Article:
Archive of UserLand's first discussion group, started October 5, 1998.
Re: Netscape and CSS
Author: Dori Smith Posted: 12/10/1999; 12:24:23 PM Topic: Netscape and CSS Msg #: 13541 (In response to 13533) Prev/Next: 13540 / 13542
Well, what's actually happening is that Netscape is taking the time to do it right and not ship a browser full of incomplete support for standards. Mozilla will be 100% css1, html4.0, xml, ecmascript compliant. And it will have substantial support for css2 and other newer standards. I believe developers will author to standards, not to just whatever is dominant.
My perception is that Netscape is doing two things: creating a standards compliant browser, and adding a large number of bells & whistles to an already too large product. I don't want an email client, news reader, or IM client in my browser. Yes, I'll download it for testing, but so long as a browser includes all of that stuff, it'll never be my primary browser.
I believe (just an educated guess) that if you hadn't spent the time working on all the non-browser related crud, you'd have shipped a browser by now.
What question did you have of Eric? I will go to him myself and ask it if you like.
Eric's been saying that he can't give any information about ship dates. All I asked him was if he could make any comment about the dates that Mozilla has publicly available.
He could have said "Mozilla and Netscape are two different entities." He could have said "Those are target dates, and it doesn't mean that we'll meet them, and I don't want to make promises I can't keep." Either of those would be fine--not to say that I would have been thrilled, but I would have understood where he was coming from.
Instead, he mumbled something and shut the seminar down 5 minutes early. I apologized profusely to the people in line behind me who were also waiting to ask questions.
Just to be clear: he told me later that day that he hadn't realized that he still had time left, and that he thought that the sessions were 60 minutes, not 75. But either way, not answering questions and not knowing how long your session is scheduled to be is unprofessional. Oh, and when he told me why he cut the session short, he still didn't answer my question.
It's easy to be critical.
Y'know, this is one of the things that I've noticed about Netscape. Asking questions makes you "critical." Sorry, but I'm not going to drink the Koolaid again. You have to tell me why you want me to agree with you. I don't just BELIEVE because you want me to BELIEVE.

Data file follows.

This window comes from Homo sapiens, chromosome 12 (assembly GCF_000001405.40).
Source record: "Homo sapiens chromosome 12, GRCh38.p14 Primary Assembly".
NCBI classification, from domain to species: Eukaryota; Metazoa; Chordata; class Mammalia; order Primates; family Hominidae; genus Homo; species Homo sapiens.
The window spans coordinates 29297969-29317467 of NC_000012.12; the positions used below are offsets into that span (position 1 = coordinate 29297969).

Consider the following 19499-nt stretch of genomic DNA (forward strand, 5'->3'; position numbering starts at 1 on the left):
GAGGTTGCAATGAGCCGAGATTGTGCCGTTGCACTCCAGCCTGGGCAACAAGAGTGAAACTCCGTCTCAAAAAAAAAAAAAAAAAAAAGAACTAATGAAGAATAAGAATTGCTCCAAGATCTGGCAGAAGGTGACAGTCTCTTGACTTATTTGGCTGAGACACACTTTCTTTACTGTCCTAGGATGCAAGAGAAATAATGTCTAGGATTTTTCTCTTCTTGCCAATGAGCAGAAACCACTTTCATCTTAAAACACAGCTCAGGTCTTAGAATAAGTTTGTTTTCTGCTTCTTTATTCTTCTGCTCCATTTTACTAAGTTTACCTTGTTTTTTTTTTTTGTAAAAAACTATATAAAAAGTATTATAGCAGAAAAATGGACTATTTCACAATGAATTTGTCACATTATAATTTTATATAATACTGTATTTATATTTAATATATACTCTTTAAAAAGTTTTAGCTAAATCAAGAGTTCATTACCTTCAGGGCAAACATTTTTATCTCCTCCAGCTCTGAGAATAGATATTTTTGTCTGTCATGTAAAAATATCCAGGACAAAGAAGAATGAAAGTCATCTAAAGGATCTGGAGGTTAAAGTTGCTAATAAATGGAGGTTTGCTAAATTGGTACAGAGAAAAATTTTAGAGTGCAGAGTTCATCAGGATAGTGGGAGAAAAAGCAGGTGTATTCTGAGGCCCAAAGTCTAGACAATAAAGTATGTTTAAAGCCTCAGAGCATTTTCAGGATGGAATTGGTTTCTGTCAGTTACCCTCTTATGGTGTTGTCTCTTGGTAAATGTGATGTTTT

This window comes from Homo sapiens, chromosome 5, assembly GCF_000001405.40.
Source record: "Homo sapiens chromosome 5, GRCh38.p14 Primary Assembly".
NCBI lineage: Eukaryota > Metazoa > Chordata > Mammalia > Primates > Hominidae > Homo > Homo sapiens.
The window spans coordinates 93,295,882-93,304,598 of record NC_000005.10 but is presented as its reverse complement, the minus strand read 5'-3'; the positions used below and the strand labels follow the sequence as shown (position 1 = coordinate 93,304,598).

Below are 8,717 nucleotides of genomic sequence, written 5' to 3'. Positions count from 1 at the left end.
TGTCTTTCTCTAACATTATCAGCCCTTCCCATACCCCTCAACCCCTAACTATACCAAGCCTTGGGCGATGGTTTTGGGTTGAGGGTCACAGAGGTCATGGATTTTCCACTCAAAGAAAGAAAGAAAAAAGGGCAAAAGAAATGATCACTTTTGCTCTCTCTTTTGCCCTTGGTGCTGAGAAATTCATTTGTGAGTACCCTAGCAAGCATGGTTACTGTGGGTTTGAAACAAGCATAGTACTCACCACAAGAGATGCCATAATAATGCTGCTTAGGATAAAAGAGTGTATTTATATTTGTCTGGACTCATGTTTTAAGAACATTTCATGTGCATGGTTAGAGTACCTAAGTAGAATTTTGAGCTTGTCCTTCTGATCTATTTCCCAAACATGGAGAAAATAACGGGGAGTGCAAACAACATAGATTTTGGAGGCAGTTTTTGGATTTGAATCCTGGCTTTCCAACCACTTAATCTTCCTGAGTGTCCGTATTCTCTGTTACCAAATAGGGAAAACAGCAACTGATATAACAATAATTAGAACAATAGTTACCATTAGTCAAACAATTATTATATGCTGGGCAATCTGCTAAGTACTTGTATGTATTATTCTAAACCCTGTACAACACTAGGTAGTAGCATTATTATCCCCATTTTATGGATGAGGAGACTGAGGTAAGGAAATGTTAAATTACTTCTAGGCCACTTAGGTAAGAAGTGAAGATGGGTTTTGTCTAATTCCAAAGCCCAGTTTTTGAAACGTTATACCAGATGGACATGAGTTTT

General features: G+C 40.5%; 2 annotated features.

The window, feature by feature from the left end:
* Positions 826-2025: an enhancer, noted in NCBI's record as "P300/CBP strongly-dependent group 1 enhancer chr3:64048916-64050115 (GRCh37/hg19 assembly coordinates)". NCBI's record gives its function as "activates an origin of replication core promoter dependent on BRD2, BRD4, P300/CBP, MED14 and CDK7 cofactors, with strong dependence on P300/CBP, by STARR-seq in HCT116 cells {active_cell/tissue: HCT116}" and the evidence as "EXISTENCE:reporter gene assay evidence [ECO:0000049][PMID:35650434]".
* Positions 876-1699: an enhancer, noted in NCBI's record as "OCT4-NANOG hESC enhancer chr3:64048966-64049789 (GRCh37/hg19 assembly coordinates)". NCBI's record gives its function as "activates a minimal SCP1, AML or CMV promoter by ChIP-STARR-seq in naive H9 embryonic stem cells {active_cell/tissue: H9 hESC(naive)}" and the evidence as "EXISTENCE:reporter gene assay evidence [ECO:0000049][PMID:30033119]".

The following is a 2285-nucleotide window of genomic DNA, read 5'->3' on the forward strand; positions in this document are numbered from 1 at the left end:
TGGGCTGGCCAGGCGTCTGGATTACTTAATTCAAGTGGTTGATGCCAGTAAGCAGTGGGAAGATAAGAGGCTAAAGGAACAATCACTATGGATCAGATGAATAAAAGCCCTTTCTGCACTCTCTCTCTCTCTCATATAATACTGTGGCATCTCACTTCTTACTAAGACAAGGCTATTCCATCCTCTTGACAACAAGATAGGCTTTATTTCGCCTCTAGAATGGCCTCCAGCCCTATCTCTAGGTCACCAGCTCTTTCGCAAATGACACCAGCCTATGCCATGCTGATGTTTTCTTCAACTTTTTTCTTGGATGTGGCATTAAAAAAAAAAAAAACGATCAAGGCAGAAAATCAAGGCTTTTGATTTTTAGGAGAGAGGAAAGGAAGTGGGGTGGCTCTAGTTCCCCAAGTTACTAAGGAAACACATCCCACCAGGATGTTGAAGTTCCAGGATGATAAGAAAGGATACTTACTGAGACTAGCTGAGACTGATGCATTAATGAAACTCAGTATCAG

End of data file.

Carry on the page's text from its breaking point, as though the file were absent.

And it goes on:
Have you tried out the latest build of mozilla?
No. I tried both M9 & M10, but they were too buggy to be usable. When I heard that M11 had horrible speed problems due to adding progressive rendering, I decided to skip it and wait for M12.
Dont you really believe that if Netscape had shipped an earlier but buggy release that they would be flayed alive and really be discounted? Instead we're doing it right the first time. I believe that this strategy will pay off in the end.
Have you taken a look at the StatMarket surveys that I referred to? Do you have surveys that show that people who are currently using IE5 will switch to Netscape 5?
There was a recent PCWorld article that said that Communicator 5 would be 10-20% faster at rendering pages than Communicator 4.7. By my calculations, this makes Communicator 5 considerably slower than IE 5. Do people want a slower browser, that includes functionality that they don't use/need?
If you have a reason that you know that people will want this, tell us that reason. Right now, it all seems to be based on faith.
Given: Netscape won't be shipping a final version of Communicator until at least next June (based on things they've said publicly).
Given: Netscape browsers are losing market share every day.
Given: Netscape has no plans that I've heard of to ship a Navigator (browser-only) replacement.
Given: Communicator 5 will be considerably slower than IE 5.x (see ref above).
Given: AOL will continue to ship IE as their default browser (nothing else has been said publicly).
QED: Netscape is irrelevant.
Just tell me which of my statements is incorrect, and I'll reconsider my conclusion. But attacking me personally just makes Netscape look bad.
There are responses to this message:
- Re: Netscape and CSS, Adam Sjøgren, 12/10/1999; 2:57:39 PM
- Re: Netscape and CSS, Andrew Wooldridge, 12/10/1999; 4:23:06 PM
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